The Azzurri haven't defeated Selecao in 30 years and Brazil have only lost one competitive game on home soil in the last 50. Yet, on Saturday Italy will be focusing on something more important - avoiding Spain in the semi-final round. So what should we expect when the two square off for the final group game? Let's dig in to see where the value lies.
To start with, let's dive right into the big roster changes. Some people were worried about Neymar's fitness heading into this match, but those fears have been calmed as he's ready to play. The same can't be said for Andrea Pirlo though. The crafty Italian has been ruled out of this one with a calf injury. Daniele De Rossi is also out, but his absence comes in the form of a suspension for receiving multiple yellow cards in the previous matches.
David Luis broke his nose versus Mexico, but he's been cleared to play. The status of Paulinho is still up in the air, but he could be rested nurse an ankle sprain. Finally, Hulk could see time on the bench because he hasn't yielded the kind of results that were expected of him in the first two games. This could open the door for youngster Lucas Moura, but we'll know more closer to kickoff.
When it comes to Brazil, one thing is certain - it's never boring around this club. This current generation of players could be going through an identity crisis of sorts, and it is also unfolding amidst a social identity crisis off the pitch as well.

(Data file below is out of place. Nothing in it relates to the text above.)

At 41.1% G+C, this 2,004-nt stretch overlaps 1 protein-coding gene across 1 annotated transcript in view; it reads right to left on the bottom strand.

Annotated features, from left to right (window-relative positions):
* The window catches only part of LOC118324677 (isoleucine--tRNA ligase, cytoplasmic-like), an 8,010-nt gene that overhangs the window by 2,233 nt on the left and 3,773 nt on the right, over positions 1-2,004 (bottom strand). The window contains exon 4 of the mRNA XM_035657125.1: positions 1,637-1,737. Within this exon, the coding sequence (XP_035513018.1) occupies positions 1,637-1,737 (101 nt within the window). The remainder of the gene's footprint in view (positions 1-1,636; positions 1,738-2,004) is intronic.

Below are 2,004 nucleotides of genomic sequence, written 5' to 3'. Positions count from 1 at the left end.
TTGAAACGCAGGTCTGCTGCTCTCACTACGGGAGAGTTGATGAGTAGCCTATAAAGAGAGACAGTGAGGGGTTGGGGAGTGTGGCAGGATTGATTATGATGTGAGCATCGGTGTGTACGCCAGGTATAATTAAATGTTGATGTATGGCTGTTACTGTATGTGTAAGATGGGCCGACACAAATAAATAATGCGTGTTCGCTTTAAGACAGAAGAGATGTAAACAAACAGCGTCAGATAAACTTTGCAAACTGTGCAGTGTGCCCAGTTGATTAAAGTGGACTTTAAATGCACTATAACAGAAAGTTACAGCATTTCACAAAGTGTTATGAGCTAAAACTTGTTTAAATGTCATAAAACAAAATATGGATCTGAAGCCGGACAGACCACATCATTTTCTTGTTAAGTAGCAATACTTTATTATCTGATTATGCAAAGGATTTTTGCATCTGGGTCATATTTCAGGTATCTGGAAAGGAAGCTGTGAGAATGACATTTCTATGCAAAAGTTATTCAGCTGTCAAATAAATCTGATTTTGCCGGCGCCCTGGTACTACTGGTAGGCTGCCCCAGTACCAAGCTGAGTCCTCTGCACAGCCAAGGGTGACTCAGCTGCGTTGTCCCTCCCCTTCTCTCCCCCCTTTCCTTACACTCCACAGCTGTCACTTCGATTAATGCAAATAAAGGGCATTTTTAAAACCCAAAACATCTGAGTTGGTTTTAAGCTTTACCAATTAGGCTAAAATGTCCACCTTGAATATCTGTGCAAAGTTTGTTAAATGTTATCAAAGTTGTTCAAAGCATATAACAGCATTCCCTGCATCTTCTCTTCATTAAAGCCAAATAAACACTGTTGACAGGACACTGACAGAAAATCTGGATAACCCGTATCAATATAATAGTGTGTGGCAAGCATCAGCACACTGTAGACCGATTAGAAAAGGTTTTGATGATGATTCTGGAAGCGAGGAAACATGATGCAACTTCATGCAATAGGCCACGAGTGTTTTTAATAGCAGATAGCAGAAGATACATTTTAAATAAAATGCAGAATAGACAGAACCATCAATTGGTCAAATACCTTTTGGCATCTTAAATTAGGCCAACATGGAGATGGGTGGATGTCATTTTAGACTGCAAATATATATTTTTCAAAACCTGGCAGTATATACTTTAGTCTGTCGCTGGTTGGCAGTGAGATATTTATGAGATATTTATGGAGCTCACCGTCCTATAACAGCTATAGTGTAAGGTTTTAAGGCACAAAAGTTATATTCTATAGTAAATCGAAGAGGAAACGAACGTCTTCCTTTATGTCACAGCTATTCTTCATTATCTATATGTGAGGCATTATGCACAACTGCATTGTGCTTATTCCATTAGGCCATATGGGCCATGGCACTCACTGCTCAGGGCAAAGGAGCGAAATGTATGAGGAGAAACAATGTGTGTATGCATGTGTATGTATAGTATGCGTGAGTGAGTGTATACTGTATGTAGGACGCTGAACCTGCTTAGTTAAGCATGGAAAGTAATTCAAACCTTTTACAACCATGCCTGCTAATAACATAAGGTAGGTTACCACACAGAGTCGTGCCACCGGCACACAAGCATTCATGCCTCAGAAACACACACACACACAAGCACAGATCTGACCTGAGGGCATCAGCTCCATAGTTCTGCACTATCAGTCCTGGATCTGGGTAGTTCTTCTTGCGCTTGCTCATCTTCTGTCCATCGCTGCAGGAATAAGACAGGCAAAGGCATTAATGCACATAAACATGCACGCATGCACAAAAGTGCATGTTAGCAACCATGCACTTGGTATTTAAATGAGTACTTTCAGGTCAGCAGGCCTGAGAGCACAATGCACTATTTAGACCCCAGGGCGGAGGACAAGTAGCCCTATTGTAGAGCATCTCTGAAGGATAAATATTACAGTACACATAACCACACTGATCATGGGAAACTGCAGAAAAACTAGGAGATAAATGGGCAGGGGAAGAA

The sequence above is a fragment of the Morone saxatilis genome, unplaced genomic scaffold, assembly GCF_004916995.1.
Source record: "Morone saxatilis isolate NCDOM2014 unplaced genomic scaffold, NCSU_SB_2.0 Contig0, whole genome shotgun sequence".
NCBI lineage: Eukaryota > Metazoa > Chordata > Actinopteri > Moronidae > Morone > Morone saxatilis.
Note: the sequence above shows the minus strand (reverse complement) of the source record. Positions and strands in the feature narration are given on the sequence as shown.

In their first game there were roughly 3000 protesters outside the stadium, but that number grew ten-fold for the second game. In the moments leading up to kickoff with Mexico, there were even some violent confrontations among the assembled groups. It's clear that football has taken a backseat in Brazil right now, but that doesn't diminish the pressure to perform in what most consider a World Cup dress rehearsal.
The question is whether or not that Brazilian team can match the results of their predecessors.
For years, there has been a steady shift away from the romantic, free-flowing samba football in favor of a more direct, pragmatic, and tactical style. Now, quick counter-attacks and set pieces rule the day. Neymar might be firing on all cylinders, but the team as whole is not a cohesive unit by any means.
In fact, Brazil have been favored over 90% of the time in their previous 36 games, but they've only won 54% of them. Furthermore, they've only covered the spread in 30% of those games. It might be a bit unfair to include friendlies in those statistics, but it's obvious that the betting markets overvalue Brazil.
Italy will focus a lot of their attention on limiting Neymar's time and space in this game. If they can, it will put a lot of pressure on the rest of the underachieving lineup to produce in support. Brazil can win the group with only a draw, so Italy will have no choice but to stay aggressive and capitalize on any chances they get.
Due to the situational dynamic that these clubs are in, along with the continued overvaluing of Brazil, I like the underdog in this game. I also like the odds that both of these teams will score. Neither team have had trouble finding the back of the net over their last dozen games, and both are apt to concede their fair share of chances as well.
Prediction: Italy +1 (-117) and both teams to score (-110).